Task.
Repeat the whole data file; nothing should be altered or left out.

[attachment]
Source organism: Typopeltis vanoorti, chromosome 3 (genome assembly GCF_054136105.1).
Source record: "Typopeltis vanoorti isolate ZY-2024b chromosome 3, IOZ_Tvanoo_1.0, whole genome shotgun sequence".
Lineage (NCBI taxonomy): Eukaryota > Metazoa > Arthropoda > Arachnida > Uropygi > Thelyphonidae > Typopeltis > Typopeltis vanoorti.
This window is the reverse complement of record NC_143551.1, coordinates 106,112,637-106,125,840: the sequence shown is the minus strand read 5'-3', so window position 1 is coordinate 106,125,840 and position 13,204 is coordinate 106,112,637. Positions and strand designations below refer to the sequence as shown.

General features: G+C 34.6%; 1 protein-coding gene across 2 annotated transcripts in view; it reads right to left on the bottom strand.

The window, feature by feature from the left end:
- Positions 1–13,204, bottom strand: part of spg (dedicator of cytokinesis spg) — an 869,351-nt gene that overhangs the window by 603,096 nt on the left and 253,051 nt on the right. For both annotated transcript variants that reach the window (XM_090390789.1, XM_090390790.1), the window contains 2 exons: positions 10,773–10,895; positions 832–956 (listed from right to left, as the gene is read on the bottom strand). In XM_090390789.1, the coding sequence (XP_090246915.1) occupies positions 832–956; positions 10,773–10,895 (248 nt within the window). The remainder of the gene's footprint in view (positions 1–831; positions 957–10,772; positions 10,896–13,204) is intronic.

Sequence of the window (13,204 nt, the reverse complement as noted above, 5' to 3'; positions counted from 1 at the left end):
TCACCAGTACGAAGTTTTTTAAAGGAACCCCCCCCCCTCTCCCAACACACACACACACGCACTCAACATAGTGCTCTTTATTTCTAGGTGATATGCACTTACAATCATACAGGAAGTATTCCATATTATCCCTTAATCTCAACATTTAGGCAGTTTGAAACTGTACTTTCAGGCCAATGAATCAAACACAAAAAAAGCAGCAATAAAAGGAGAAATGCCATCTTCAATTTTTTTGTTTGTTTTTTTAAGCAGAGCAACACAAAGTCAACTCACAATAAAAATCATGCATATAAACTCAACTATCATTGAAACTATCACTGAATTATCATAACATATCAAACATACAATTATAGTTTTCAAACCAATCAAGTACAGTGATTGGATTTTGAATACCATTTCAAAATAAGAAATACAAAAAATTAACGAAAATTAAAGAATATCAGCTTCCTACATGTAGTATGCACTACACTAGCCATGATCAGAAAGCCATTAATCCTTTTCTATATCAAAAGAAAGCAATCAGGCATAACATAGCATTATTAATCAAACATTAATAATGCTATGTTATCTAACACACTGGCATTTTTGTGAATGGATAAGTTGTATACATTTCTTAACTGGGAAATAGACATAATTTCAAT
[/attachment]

Source organism: Typopeltis vanoorti, chromosome 3 (genome assembly GCF_054136105.1).
Source record: "Typopeltis vanoorti isolate ZY-2024b chromosome 3, IOZ_Tvanoo_1.0, whole genome shotgun sequence".
Lineage (NCBI taxonomy): Eukaryota > Metazoa > Arthropoda > Arachnida > Uropygi > Thelyphonidae > Typopeltis > Typopeltis vanoorti.
This window is the reverse complement of record NC_143551.1, coordinates 106,112,637-106,125,840: the sequence shown is the minus strand read 5'-3', so window position 1 is coordinate 106,125,840 and position 13,204 is coordinate 106,112,637. Positions and strand designations below refer to the sequence as shown.

General features: G+C 34.6%; 1 protein-coding gene across 2 annotated transcripts in view; it reads right to left on the bottom strand.

The window, feature by feature from the left end:
- Positions 1–13,204, bottom strand: part of spg (dedicator of cytokinesis spg) — an 869,351-nt gene that overhangs the window by 603,096 nt on the left and 253,051 nt on the right. For both annotated transcript variants that reach the window (XM_090390789.1, XM_090390790.1), the window contains 2 exons: positions 10,773–10,895; positions 832–956 (listed from right to left, as the gene is read on the bottom strand). In XM_090390789.1, the coding sequence (XP_090246915.1) occupies positions 832–956; positions 10,773–10,895 (248 nt within the window). The remainder of the gene's footprint in view (positions 1–831; positions 957–10,772; positions 10,896–13,204) is intronic.

Sequence of the window (13,204 nt, the reverse complement as noted above, 5' to 3'; positions counted from 1 at the left end):
TCACCAGTACGAAGTTTTTTAAAGGAACCCCCCCCCCTCTCCCAACACACACACACACGCACTCAACATAGTGCTCTTTATTTCTAGGTGATATGCACTTACAATCATACAGGAAGTATTCCATATTATCCCTTAATCTCAACATTTAGGCAGTTTGAAACTGTACTTTCAGGCCAATGAATCAAACACAAAAAAAGCAGCAATAAAAGGAGAAATGCCATCTTCAATTTTTTTGTTTGTTTTTTTAAGCAGAGCAACACAAAGTCAACTCACAATAAAAATCATGCATATAAACTCAACTATCATTGAAACTATCACTGAATTATCATAACATATCAAACATACAATTATAGTTTTCAAACCAATCAAGTACAGTGATTGGATTTTGAATACCATTTCAAAATAAGAAATACAAAAAATTAACGAAAATTAAAGAATATCAGCTTCCTACATGTAGTATGCACTACACTAGCCATGATCAGAAAGCCATTAATCCTTTTCTATATCAAAAGAAAGCAATCAGGCATAACATAGCATTATTAATCAAACATTAATAATGCTATGTTATCTAACACACTGGCATTTTTGTGAATGGATAAGTTGTATACATTTCTTAACTGGGAAATAGACATAATTTCAAT